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the contrary, what king, what queen -- david: which is why, david, your largest exposure -- maury, we're going to get to you in just a second -- is in gold mining stocks. but does today's crack concern you at all in the price of gold? >> absolutely not. things aren't linear, they don't go in a straight direction, and as long as you see these major government entities continue to print money, gold's going to go higher, and it's going to bring gold miners higher. gold miners, you can look at them as the printing presses for gold. liz: maury, you're a bit more cautious. what do you need to see before you'd be ready the at least dip your toe back into stocks? >> well, we are long stocks, we have a 55% weight under balanced account, so i'm longer term bullish, but i just have some near term concerns. primarily, they revolve around the rebalancing potential. we have an s&p up 4% this month, 7% for the quarter, so you could see some selling of stocks, buying of bonds to put
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portfolios in line. in addition, earnings season starts in two weeks, and i'm not so concerned about the third quarter results as i am about the fourth quarter guidance. there could be some caution expressed, some lack of clarity due to uncertainty of tax policy and the election. and finally, i think the most important thing that i look at is sentiment. sentiment has gotten quite bullish, the vixx around 13, 14, historically, is not a good short-term entry point. there's more inflows into equity mutual funds in the last two weeks than in the last year. so those are things that make me cautious on putting new cash in the market today, but i wouldn't be a seller. i think we're talking more of a tactical move, and something less than a 5% correction. david: david, we whetted the appetite of folks out there in terms of what gold stocks you're interested in. barnett gold, and is it yamana? why those in particular? >> well, they're big household names, at least in the gold sector, the gold universe. they're trading at discounts to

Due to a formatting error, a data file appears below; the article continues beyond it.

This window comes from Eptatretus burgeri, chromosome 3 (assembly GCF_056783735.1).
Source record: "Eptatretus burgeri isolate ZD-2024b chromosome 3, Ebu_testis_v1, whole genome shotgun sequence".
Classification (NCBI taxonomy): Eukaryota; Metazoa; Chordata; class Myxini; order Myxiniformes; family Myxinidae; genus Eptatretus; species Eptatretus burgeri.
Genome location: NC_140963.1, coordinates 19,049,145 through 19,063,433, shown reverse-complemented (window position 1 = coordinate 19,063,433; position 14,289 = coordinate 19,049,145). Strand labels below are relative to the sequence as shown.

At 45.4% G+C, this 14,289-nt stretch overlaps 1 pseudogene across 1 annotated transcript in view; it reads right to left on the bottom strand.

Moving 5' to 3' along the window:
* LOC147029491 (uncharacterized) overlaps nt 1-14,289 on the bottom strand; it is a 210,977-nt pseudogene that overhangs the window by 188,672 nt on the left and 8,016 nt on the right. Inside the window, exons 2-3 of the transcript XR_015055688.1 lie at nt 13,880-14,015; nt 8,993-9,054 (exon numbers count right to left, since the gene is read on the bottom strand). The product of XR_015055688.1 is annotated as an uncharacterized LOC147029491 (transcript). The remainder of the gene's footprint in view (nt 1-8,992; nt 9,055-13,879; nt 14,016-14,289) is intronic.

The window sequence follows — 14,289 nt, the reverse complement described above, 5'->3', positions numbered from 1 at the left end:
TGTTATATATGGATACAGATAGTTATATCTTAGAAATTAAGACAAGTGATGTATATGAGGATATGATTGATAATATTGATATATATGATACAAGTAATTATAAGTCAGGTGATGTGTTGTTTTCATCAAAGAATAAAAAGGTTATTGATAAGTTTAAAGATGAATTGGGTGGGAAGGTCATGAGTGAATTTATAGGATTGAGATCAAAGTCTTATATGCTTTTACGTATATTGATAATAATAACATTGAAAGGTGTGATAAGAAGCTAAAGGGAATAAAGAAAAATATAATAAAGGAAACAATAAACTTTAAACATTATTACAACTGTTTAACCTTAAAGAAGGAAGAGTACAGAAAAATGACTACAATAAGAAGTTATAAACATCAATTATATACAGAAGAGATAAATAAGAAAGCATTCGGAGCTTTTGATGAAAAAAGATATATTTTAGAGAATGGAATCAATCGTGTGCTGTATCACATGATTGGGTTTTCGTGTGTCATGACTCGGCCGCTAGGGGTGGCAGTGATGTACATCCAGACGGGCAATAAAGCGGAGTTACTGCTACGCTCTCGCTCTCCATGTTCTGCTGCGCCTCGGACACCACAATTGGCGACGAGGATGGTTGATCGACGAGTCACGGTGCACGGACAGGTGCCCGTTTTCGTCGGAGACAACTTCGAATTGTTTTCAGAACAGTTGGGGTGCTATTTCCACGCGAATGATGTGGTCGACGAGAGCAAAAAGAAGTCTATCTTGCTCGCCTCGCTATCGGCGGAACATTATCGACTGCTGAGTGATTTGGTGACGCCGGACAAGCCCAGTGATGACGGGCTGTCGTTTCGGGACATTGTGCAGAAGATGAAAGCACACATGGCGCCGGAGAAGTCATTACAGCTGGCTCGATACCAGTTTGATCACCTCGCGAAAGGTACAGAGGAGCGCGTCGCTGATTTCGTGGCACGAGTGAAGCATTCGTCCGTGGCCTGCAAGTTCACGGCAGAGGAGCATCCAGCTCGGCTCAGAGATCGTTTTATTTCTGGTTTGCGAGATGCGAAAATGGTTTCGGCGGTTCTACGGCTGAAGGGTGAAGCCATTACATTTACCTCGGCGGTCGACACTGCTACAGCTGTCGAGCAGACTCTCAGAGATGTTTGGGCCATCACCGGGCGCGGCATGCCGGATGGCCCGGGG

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what they've got in the ground. they're really well run, in my eyes. i think yamana hit a new high. barrick is coming off of its back after a change in management due to short-term performance issues. these companies trade new york stock exchange, they're held in all of the etfs. there's probably a slew of about 6-8, you know, major players in the new york stock exchange list that have -- david: you've got a couple of oil stocks, marathon and conoco, again, betting against everybody's concern about economic growth. >> yeah. i'm not looking at short-term, these short-term variables. it's a lot of noise, and it's always around us. but i think you need to look out beyond the noise and say what's going to happen over the next three to five years with the per capita demand from emerging markets around the world? what's going to happen to the money printing? and these things are going to effect the price of oil as well as the price of gold. and if you've got good reserves, you're at a big discount to
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market prices, you're going to get your money out. liz: and, maury, you're not entirely opposed to getting into gold a certain way. tell investors how you're doing it. >> we're doing it through the etf gdx as one, basically owns a lot of the companies that david just talked about, but you own a basket of these stocks. we think if you look at the metal, it has underperformed gold by 30% this year, gdx is flat on the year versus a 16% rise in the s&p, and i think these companies have underperformed, and they'll potentially be able tofá raise dividends. you may see some mergers in this space that would, basically, help the overall profitability. so i think that's another good way to play the sector. liz: our thanks to maury and david for sharing their thoughts. thanks, guys. >> thank you. david: well, republican vice presidential candidate paul ryan hitting the campaign trail in ohio today, sitting down with our own rich edson in a fox business exclusiveq interview.